It's worth noting, and I should say as a disclaimer, that I don't read Deacon's film page that often.  Sometimes he makes good points, but he is, from what I can tell, simply part of the post-modern way, whereby he reviews what he reviews, and ignores what he ignores.  There is no concept of 'movies that are important whether I like them or not since we're all part of one big, happy civilization'.  There is no review of Gone With the Wind, The Godfather, Cool Hank Luke, or scores of others known as essential films.  I don't know why or how any film critic could not mention those.  It would be like a page devoted to European composers not having references to Beethoven, Mozart or Bach.  His propensity for lifting up CGI superhero and fantasy/sci fi movies (giving The Phantom Menace a B+ rating, while giving the celebrated epic Lawrence of Arabia an A-), suggests he's more post-modern in his film reviews than he might think, or I care for.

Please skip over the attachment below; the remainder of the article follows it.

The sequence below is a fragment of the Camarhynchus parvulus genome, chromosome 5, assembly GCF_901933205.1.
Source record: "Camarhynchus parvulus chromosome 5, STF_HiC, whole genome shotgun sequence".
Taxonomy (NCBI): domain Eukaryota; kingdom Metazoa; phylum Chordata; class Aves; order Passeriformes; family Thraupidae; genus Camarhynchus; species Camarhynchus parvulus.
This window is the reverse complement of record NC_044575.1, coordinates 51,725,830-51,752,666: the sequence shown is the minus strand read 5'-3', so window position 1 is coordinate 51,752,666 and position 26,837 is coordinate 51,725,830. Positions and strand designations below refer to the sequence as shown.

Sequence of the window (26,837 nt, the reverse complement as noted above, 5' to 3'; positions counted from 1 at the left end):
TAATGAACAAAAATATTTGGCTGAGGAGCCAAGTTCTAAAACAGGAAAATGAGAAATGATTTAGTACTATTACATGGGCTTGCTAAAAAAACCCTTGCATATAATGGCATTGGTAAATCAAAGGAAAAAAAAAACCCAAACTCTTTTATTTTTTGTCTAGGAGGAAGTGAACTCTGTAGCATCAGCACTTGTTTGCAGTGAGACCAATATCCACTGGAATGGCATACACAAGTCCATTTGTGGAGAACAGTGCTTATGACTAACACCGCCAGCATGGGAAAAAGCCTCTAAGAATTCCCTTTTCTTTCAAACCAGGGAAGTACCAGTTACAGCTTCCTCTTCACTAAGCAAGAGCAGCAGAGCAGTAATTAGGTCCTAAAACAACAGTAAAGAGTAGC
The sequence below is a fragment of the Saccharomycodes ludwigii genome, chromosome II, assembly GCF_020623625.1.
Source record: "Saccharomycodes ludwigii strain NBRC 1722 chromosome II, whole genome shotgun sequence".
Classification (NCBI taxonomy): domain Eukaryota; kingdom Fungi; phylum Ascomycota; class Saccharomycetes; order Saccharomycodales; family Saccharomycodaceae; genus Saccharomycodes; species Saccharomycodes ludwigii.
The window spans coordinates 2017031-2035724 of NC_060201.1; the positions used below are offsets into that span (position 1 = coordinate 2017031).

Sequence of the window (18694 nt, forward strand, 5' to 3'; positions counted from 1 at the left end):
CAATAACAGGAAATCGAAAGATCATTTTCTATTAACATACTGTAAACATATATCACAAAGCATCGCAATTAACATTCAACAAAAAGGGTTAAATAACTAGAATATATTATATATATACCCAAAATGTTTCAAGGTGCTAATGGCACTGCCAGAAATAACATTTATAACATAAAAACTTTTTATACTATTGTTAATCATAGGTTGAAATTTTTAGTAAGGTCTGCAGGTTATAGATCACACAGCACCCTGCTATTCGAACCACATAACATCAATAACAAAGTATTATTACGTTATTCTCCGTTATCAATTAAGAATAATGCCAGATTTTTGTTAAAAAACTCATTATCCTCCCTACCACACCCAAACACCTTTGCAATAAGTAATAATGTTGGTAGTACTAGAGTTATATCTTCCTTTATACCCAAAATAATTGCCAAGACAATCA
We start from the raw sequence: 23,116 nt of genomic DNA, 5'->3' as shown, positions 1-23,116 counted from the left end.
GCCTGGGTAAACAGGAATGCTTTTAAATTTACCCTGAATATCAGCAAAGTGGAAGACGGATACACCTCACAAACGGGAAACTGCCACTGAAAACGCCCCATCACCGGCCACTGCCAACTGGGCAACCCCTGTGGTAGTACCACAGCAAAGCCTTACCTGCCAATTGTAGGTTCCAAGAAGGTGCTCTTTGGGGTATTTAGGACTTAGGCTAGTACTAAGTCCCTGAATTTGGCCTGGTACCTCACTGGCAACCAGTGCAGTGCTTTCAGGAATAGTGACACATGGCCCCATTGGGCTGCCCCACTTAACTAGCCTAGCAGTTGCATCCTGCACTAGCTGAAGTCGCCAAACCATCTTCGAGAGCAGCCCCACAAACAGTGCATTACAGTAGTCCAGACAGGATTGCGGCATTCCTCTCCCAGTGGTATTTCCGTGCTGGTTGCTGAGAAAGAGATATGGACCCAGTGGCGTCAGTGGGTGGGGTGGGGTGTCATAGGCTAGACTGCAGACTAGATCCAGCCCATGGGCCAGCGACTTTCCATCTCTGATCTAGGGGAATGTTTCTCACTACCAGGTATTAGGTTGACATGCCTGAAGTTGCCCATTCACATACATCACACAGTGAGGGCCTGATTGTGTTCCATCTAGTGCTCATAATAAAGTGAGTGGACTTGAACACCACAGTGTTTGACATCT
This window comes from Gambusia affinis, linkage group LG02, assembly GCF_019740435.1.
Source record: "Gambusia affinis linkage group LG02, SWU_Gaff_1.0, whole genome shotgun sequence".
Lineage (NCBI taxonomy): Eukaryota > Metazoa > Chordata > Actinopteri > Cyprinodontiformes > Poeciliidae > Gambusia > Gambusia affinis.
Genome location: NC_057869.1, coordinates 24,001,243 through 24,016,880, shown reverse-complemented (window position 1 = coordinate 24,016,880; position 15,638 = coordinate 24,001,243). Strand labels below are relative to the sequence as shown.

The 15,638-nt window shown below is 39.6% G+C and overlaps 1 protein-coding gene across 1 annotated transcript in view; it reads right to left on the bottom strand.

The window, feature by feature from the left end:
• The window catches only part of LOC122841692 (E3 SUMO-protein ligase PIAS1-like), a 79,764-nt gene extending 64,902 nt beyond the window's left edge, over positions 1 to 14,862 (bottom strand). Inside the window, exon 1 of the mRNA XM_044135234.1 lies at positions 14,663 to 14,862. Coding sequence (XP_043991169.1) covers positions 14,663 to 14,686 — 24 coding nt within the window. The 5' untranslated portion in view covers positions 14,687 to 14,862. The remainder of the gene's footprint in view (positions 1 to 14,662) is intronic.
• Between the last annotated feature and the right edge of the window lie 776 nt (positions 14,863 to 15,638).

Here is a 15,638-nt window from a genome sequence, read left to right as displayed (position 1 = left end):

Nonetheless, it's certainly the case that if he can look at a movie about an adult man seducing a seventeen year old in the age of Roy Moore and give it a positive spin, if not to the same level that Vox did, it screams something is wrong.  Bad wrong."

UPDATE II: If fairness to Deacon Greydanus, here is his written review, which is far more blunt.  Why his video review was so accepting and positive without a clear line drawn against what it promoted, I don't know.  Again, be it video or written, he has never had a problem drawing that sort of a 'here was the good, here was the bad' with films before.  I can't help but wonder if the power and the terror of the LGBTQ movement has pushed Christians into such a retreat that we actually thing ongoing surrendering and acquiescing is our only hope.  I dunno.  Nonetheless, the post remains because I can't help but think his video review says something.


  1. I came from it not at all sure that Greydanus didn't love the movie.

    Insert tacky priest joke here...

    1. Well, I'm just shocked that given Deacon Greydanus was one of those with torches and pitchforks in hand after Roy Moore, for him to turn on a dime and give this sort of a review. True, the written one is a bit clearer, but on the whole he's not nearly as upset with the movie as he was with Moore. And that alone says something.